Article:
In earthquakes, certain soils (especially sandy soils) have a tendency to liquify and then, moments later, resolidify, trapping whatever sank into them during those moments. This map, from The New York Times, looks at the areas of San Francisco most likely to liquify during an earthquake. www.nytimes.com/interactive/2018/04/17/us/san-francisco-earthquake-seismic-gamble.html
Philosophers have long debated the possibilities and consequences of artificial intelligence. This article from Philosophy Now (UK) considers whether *what* a robot is made from might affect its prospect for consciousness. Specifically, because we know that organic material can give rise to consciousness, might a robot constructed in whole or in part of organic materials be capable of consciousness? philosophynow.org/issues/125/Could_a_Robot_be_Conscious
This geo-graphic shows the world's major languages, represented proportionally by number of native speakers, with the countries in which those languages are spoken also shown proportionally. www.lucasinfografia.com/Mother-tongues
Interested in a sailboat as your classroom for a few hours? SeaAffinity takes students out on the Chesapeake Bay to learn about science. A new four-week class in marine biology starts next week. (The SeaAffinity classes in environmental science and math/physics are already full.) seaaffinity.org/homeschool.html
This 2-minute video, posted by The Economist (UK), maps the route of illegal ivory trafficking, from source countries to final destination. www.youtube.com/watch?time_continue=10&v=Lit2DbeT-9U
Today is the 32nd anniversary of the beginning of the fire that destroyed the Chernobyl nuclear power plant in what was then the Soviet Union and is today Ukraine. What do you do with a 1,000-square-mile swath of land that will remain radioactive for another 24,000 years? A German company has begun construction of a solar farm near the Chernobyl site. After all, the land can't be used for agriculture or human habitation, but the transmission lines from the nuclear power plant are still largely intact. www.independent.co.uk/news/world/europe/chernobyl-site-solar-power-plant-opens-new-renewable-energy-nuclear-disaster-ukraine-a8159891.html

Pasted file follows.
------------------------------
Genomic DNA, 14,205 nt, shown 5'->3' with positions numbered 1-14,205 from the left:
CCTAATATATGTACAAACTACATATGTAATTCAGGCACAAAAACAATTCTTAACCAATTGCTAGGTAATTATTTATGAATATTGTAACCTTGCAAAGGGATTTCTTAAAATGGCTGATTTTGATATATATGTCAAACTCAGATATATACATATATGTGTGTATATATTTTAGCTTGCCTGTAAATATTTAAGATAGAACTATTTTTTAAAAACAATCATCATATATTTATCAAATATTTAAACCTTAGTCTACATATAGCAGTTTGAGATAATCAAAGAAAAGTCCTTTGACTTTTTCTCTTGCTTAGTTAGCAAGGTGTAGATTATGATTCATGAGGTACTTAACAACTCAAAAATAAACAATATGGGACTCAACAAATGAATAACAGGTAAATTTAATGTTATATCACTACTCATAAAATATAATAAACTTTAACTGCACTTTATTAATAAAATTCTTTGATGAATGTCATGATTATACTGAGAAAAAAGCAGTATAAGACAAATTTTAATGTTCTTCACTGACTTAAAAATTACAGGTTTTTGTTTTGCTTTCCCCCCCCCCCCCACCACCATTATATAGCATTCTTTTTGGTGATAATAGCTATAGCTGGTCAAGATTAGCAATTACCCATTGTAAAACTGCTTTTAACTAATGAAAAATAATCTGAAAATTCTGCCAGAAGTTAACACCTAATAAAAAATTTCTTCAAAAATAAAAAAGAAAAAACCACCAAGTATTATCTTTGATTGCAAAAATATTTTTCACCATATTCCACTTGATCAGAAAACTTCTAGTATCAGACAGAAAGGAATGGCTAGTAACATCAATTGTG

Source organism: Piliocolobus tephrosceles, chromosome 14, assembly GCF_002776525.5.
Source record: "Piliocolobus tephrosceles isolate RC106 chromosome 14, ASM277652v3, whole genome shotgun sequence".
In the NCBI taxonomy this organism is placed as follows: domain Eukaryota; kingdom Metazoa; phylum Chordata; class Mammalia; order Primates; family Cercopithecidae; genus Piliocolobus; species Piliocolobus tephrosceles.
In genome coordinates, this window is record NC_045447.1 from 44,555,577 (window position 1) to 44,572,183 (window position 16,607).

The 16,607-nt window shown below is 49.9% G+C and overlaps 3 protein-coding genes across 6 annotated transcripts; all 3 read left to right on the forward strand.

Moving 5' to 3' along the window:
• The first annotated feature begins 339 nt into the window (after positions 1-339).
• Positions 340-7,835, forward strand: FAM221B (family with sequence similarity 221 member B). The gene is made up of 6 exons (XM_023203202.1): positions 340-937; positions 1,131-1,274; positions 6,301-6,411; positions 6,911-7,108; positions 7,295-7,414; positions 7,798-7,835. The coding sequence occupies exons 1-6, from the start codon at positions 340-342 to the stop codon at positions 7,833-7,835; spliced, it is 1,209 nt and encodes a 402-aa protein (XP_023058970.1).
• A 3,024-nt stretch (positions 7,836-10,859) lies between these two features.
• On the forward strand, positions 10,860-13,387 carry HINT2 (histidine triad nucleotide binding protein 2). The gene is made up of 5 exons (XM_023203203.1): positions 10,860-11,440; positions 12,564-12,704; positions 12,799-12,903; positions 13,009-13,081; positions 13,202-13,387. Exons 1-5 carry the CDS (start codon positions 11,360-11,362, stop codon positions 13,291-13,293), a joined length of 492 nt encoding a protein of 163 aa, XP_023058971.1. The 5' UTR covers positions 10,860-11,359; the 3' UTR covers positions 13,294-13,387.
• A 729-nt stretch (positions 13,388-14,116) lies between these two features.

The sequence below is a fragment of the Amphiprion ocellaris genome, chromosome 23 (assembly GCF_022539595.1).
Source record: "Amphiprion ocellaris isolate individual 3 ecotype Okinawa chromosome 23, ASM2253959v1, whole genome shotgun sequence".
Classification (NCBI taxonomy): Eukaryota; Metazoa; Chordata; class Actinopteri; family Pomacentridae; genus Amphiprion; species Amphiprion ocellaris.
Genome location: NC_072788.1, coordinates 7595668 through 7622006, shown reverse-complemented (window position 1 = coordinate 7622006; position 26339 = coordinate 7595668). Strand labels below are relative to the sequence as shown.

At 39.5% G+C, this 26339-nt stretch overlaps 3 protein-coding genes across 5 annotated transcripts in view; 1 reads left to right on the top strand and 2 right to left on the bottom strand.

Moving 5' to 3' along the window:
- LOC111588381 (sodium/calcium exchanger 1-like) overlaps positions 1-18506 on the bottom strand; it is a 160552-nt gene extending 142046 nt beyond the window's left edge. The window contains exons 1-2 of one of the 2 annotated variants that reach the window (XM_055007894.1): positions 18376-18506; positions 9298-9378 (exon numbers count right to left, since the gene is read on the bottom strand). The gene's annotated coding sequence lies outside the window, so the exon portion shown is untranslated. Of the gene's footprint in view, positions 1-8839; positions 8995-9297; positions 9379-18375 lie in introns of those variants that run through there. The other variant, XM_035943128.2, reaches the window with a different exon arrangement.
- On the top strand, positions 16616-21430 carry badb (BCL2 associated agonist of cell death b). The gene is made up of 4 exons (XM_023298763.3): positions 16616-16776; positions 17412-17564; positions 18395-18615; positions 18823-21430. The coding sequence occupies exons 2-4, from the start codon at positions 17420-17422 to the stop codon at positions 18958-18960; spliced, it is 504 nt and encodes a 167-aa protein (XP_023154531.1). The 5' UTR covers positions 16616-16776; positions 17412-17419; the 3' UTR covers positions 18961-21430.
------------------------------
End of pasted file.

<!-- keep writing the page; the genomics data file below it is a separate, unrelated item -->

The king of the small African country bordering South Africa and Mozambique has announced that the country is returning to its pre-colonial name: Swaziland is now eSwatini. Nearly 50 years after the country's independence from Britain, the country is reclaiming its traditional name. geographical.co.uk/geopolitics/geopolitics/item/2708-swaziland-renamed-the-kingdom-of-eswatini
This map uses housing data to arrive at the minimum salary required in each state to buy an average-priced home. howmuch.net/articles/salary-to-afford-the-average-home-in-your-state
Does the language in which we are thinking about an ethical dilemma affect our decisions? Researchers are finding that, yes, considering a moral problem in the language we learned as a child can yield different decisions from those we reach considering the same problem in another language in which we are fluent. (The specific languages do not seem to matter.)
"Why does it matter whether we judge morality in our native language or a foreign one? According to one explanation, such judgments involve two separate and competing modes of thinking—one of these, a quick, gut-level “feeling,” and the other, careful deliberation about the greatest good for the greatest number. When we use a foreign language, we unconsciously sink into the more deliberate mode simply because the effort of operating in our non-native language cues our cognitive system to prepare for strenuous activity. ... An alternative explanation is that differences arise between native and foreign tongues because our childhood languages vibrate with greater emotional intensity than do those learned in more academic settings. As a result, moral judgments made in a foreign language are less laden with the emotional reactions that surface when we use a language learned in childhood."
I found this map for my "Stock Market Challenge: Intro to Finance" class. It shows the 20 largest stock exchanges in the world as measured by market capitalization. (The New York Stock Exchange and the NASDAQ are #1 and #2, respectively.) Neither the NYSE nor the NASDAQ lists the most publicly traded companies, though; that distinction belongs to the Bombay Stock Exchange, which is Asia's oldest stock exchange. www.visualcapitalist.com/20-largest-stock-exchanges-world/
Tomorrow kicks off National Park Week with a fee-free day across the entire U.S. national park system! Within the parks, tomorrow is also National Junior Ranger Day for kids ages 5-13. To learn more, see www.nps.gov/subjects/npscelebrates/national-park-week.htm
This map compares when women got the right to vote in a given country. (The asterisks suggest that a woman's right to vote came in stages in that country; for example, some states/provinces may have allowed women to vote earlier than the national law or the national law initially applied only to women who met certain age/property requirements and full suffrage came later.) i.redd.it/jmwkxomstiq01.jpg
One of the students in my online science fiction class ("Who We Are & What We Dream: Comparative Science Fiction") shared this amazingly cool site that tracks cyberattacks in real-time: map.norsecorp.com/#/
This article from Geographical magazine (UK) examines the issues behind the "Macedonia" naming dispute that has soured relations between Greece, the former Yugoslavian People's Republic of Macedonia, and Bulgaria: Who is Macedonia? Where is Macedonia? What was Macedonia? Why does it matter? geographical.co.uk/geopolitics/hotspot/item/2674-hotspot-greece-and-macedonia
Baseball season is underway, and this map shows regions of the U.S. (and southern Canada) defined by proximity to the nearest Major League Baseball park. Who would have guessed that the region for the Atlanta Braves is the largest by population?